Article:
Updated: Aug 24
Selective mutism is a complex anxiety disorder characterised by a consistent failure to speak in specific social situations, despite the ability to speak in other settings. This subject is very close to my heart, as I find it deeply moving and the most rewarding when clients feel safe to communicate creatively. It's such an empowering process and one that I find client's and parent's feel so isolated and helpless with. My aim is that this post helps shine a light on a new perspective and gives hope in a topic that is so easily dismissed.
While traditional therapeutic approaches have shown some success, the integration of art psychotherapy offers a unique and promising avenue for individuals with selective mutism. This post explores the relationship between art psychotherapy and selective mutism. Highlighting the neuroscience behind its effectiveness and presenting quantitative data that support its therapeutic benefits.
Art psychotherapy is a therapeutic modality that utilizes various art forms, such as drawing, painting, and sculpture: to facilitate self-expression, emotional exploration, and personal growth. It provides a safe and non-verbal outlet for individuals to communicate their thoughts, feelings, and experiences. This is particularly helpful when verbal communication is challenging.
The Neuroscience of Selective Mutism
To comprehend the impact of art psychotherapy on selective mutism, it is essential to understand the neuroscience underlying this anxiety disorder. Research suggests that selective mutism is associated with an overactive amygdala, the brain's fear centre, and an underactive prefrontal cortex, responsible for emotional regulation and decision-making. This neurobiological imbalance often contributes to the difficulty individuals with selective mutism face, in speaking in certain social situations. From the perspective of the nervous system, it can be considered a hypo-aroused (dorsal vagal, parasympathetic response) or a ‘shutdown response’.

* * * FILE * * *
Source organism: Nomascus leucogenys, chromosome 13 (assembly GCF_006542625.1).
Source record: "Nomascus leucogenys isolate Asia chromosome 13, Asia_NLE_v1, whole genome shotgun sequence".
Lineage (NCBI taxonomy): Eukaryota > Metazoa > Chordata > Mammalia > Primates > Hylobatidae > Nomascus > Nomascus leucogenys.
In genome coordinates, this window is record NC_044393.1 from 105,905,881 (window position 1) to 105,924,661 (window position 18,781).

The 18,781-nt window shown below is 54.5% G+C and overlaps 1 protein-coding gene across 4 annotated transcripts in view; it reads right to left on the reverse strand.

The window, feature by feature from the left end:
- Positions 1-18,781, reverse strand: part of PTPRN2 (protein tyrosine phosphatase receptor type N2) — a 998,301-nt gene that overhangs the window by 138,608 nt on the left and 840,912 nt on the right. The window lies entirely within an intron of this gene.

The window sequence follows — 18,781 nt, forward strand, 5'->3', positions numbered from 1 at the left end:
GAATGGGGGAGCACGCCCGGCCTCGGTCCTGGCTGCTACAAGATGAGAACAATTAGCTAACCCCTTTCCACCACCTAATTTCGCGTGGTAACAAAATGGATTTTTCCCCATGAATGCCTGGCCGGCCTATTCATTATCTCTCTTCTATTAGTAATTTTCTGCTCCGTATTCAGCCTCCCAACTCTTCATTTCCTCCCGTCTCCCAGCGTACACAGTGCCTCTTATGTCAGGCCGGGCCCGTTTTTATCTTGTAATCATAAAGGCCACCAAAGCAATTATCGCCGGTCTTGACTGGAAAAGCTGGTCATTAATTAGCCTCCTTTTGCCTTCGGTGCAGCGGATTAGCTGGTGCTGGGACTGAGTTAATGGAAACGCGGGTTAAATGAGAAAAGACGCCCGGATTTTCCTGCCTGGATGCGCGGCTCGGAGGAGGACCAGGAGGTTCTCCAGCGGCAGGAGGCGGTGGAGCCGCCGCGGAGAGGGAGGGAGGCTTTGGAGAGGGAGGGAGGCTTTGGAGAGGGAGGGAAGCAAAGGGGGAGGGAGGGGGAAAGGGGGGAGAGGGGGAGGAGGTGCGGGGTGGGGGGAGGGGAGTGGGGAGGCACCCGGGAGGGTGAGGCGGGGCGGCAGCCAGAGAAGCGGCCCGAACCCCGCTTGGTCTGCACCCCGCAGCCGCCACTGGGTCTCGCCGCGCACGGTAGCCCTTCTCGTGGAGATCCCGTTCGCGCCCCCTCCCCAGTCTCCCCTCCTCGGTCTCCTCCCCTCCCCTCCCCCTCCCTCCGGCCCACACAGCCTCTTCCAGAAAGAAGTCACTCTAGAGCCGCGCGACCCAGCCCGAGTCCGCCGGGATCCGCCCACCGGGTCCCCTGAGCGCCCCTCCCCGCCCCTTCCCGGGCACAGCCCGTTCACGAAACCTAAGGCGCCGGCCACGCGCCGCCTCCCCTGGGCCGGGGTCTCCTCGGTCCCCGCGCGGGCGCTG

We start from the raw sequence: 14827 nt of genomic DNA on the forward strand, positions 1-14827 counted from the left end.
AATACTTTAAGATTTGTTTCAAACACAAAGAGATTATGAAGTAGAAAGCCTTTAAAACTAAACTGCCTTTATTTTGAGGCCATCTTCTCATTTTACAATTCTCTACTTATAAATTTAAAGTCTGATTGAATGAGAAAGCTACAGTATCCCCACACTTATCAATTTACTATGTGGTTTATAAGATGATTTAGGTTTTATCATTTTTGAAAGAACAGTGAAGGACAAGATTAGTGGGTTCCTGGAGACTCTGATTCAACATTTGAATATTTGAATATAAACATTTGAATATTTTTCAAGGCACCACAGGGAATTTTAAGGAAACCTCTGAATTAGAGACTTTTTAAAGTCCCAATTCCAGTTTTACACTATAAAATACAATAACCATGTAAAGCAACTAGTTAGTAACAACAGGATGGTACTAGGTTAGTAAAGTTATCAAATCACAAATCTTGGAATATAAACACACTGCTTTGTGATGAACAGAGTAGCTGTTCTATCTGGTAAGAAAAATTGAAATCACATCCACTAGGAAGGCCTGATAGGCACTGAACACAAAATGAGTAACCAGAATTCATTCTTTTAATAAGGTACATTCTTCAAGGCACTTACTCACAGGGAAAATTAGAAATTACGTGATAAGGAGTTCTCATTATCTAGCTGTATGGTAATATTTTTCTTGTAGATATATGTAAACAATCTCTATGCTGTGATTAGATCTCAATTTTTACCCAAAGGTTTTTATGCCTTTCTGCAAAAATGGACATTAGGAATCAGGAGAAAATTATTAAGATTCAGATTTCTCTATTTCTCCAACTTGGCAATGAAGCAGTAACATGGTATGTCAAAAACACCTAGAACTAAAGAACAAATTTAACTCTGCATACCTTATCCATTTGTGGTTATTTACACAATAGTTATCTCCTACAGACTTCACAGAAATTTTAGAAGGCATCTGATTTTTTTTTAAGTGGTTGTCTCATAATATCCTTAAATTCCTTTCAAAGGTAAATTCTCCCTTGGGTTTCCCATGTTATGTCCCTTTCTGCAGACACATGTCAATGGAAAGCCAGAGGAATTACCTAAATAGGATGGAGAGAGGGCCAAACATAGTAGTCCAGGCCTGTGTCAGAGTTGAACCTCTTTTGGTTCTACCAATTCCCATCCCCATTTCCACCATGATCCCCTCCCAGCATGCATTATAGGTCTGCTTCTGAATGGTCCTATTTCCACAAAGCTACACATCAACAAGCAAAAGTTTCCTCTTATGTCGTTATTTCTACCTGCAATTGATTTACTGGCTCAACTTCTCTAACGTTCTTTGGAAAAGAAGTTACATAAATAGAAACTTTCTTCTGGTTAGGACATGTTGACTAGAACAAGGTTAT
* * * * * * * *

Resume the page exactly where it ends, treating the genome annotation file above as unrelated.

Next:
Art Psychotherapy and the Brain
Engaging in art-making activates various brain regions, including the prefrontal cortex, which plays a crucial role in emotional regulation and decision-making. Studies utilizing neuroimaging techniques, such as functional magnetic resonance imaging (fMRI), have demonstrated that art therapy can modulate brain activity. Showing to reduce amygdala hyperactivity and enhancing prefrontal cortex functioning. This is evidence that art psychotherapy helps restore the neurobiological balance disrupted in individuals with selective mutism.
Quantitative Data Supporting Art Psychotherapy